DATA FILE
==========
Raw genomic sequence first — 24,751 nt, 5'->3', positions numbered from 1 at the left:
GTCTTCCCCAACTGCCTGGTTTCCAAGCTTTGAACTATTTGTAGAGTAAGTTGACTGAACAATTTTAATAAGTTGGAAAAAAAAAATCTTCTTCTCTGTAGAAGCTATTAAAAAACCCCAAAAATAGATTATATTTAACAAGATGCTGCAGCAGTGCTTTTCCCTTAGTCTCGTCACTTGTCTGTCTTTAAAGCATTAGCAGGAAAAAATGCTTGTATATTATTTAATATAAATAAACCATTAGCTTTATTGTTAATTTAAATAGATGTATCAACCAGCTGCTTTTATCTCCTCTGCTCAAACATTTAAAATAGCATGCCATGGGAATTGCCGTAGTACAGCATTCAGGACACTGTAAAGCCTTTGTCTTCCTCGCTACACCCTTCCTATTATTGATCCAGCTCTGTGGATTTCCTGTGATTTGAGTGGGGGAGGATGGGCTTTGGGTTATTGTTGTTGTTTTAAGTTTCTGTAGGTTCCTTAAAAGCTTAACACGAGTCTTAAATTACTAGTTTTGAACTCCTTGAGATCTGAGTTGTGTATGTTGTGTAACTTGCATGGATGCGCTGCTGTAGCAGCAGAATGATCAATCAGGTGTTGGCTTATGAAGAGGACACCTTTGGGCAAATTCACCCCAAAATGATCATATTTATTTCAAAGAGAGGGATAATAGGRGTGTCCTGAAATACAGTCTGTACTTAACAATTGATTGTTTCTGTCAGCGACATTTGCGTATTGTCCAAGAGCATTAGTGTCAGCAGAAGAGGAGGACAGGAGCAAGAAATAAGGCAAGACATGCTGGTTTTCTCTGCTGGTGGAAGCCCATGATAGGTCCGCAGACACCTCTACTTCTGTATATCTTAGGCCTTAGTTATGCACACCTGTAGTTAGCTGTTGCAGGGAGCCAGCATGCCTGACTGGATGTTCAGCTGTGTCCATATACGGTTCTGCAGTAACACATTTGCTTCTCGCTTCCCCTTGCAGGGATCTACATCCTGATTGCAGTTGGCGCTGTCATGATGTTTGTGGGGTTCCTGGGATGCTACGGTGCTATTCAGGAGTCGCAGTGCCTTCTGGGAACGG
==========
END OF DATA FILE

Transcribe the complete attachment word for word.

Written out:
Raw genomic sequence first — 24,751 nt, 5'->3', positions numbered from 1 at the left:
GTCTTCCCCAACTGCCTGGTTTCCAAGCTTTGAACTATTTGTAGAGTAAGTTGACTGAACAATTTTAATAAGTTGGAAAAAAAAAATCTTCTTCTCTGTAGAAGCTATTAAAAAACCCCAAAAATAGATTATATTTAACAAGATGCTGCAGCAGTGCTTTTCCCTTAGTCTCGTCACTTGTCTGTCTTTAAAGCATTAGCAGGAAAAAATGCTTGTATATTATTTAATATAAATAAACCATTAGCTTTATTGTTAATTTAAATAGATGTATCAACCAGCTGCTTTTATCTCCTCTGCTCAAACATTTAAAATAGCATGCCATGGGAATTGCCGTAGTACAGCATTCAGGACACTGTAAAGCCTTTGTCTTCCTCGCTACACCCTTCCTATTATTGATCCAGCTCTGTGGATTTCCTGTGATTTGAGTGGGGGAGGATGGGCTTTGGGTTATTGTTGTTGTTTTAAGTTTCTGTAGGTTCCTTAAAAGCTTAACACGAGTCTTAAATTACTAGTTTTGAACTCCTTGAGATCTGAGTTGTGTATGTTGTGTAACTTGCATGGATGCGCTGCTGTAGCAGCAGAATGATCAATCAGGTGTTGGCTTATGAAGAGGACACCTTTGGGCAAATTCACCCCAAAATGATCATATTTATTTCAAAGAGAGGGATAATAGGRGTGTCCTGAAATACAGTCTGTACTTAACAATTGATTGTTTCTGTCAGCGACATTTGCGTATTGTCCAAGAGCATTAGTGTCAGCAGAAGAGGAGGACAGGAGCAAGAAATAAGGCAAGACATGCTGGTTTTCTCTGCTGGTGGAAGCCCATGATAGGTCCGCAGACACCTCTACTTCTGTATATCTTAGGCCTTAGTTATGCACACCTGTAGTTAGCTGTTGCAGGGAGCCAGCATGCCTGACTGGATGTTCAGCTGTGTCCATATACGGTTCTGCAGTAACACATTTGCTTCTCGCTTCCCCTTGCAGGGATCTACATCCTGATTGCAGTTGGCGCTGTCATGATGTTTGTGGGGTTCCTGGGATGCTACGGTGCTATTCAGGAGTCGCAGTGCCTTCTGGGAACGG